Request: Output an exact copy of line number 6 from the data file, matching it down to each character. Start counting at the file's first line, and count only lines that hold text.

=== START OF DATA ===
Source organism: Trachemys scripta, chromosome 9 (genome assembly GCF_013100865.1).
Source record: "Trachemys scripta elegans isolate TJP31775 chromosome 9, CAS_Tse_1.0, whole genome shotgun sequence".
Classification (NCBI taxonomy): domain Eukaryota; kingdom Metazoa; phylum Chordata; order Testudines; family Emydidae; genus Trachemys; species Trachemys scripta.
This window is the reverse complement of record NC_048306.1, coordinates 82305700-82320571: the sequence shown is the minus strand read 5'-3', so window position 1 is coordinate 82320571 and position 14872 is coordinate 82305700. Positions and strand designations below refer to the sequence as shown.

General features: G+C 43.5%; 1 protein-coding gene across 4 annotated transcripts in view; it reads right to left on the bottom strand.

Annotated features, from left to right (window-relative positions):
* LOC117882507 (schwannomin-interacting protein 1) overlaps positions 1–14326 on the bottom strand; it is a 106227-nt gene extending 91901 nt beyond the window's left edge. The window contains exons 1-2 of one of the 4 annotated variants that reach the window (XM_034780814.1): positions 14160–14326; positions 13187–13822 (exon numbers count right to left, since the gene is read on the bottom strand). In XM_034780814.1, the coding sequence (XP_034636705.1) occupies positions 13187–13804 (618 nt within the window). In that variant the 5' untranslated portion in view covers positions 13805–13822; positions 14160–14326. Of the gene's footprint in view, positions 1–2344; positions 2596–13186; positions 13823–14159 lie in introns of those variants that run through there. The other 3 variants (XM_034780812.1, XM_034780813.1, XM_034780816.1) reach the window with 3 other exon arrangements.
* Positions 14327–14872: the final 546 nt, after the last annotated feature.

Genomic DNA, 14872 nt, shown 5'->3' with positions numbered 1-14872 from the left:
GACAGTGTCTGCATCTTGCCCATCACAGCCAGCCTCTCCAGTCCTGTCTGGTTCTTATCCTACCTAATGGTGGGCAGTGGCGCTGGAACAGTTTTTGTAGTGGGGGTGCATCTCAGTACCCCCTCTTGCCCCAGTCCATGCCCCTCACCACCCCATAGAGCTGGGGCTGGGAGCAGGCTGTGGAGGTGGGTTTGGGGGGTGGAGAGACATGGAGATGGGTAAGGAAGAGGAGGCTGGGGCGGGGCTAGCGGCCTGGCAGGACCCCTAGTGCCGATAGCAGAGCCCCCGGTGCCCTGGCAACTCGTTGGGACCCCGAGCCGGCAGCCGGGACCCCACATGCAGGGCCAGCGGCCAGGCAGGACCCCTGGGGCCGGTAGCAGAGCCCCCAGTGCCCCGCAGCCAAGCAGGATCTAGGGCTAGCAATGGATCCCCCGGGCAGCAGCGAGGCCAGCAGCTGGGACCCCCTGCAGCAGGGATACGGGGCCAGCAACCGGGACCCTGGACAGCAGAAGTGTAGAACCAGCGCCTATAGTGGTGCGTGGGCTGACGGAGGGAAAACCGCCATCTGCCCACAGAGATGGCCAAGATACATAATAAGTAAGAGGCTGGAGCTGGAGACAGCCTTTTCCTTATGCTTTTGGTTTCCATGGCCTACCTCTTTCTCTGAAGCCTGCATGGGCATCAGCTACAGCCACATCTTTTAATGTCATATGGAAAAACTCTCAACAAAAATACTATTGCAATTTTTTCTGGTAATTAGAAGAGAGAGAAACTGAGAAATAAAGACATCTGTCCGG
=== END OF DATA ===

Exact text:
Annotated features, from left to right (window-relative positions):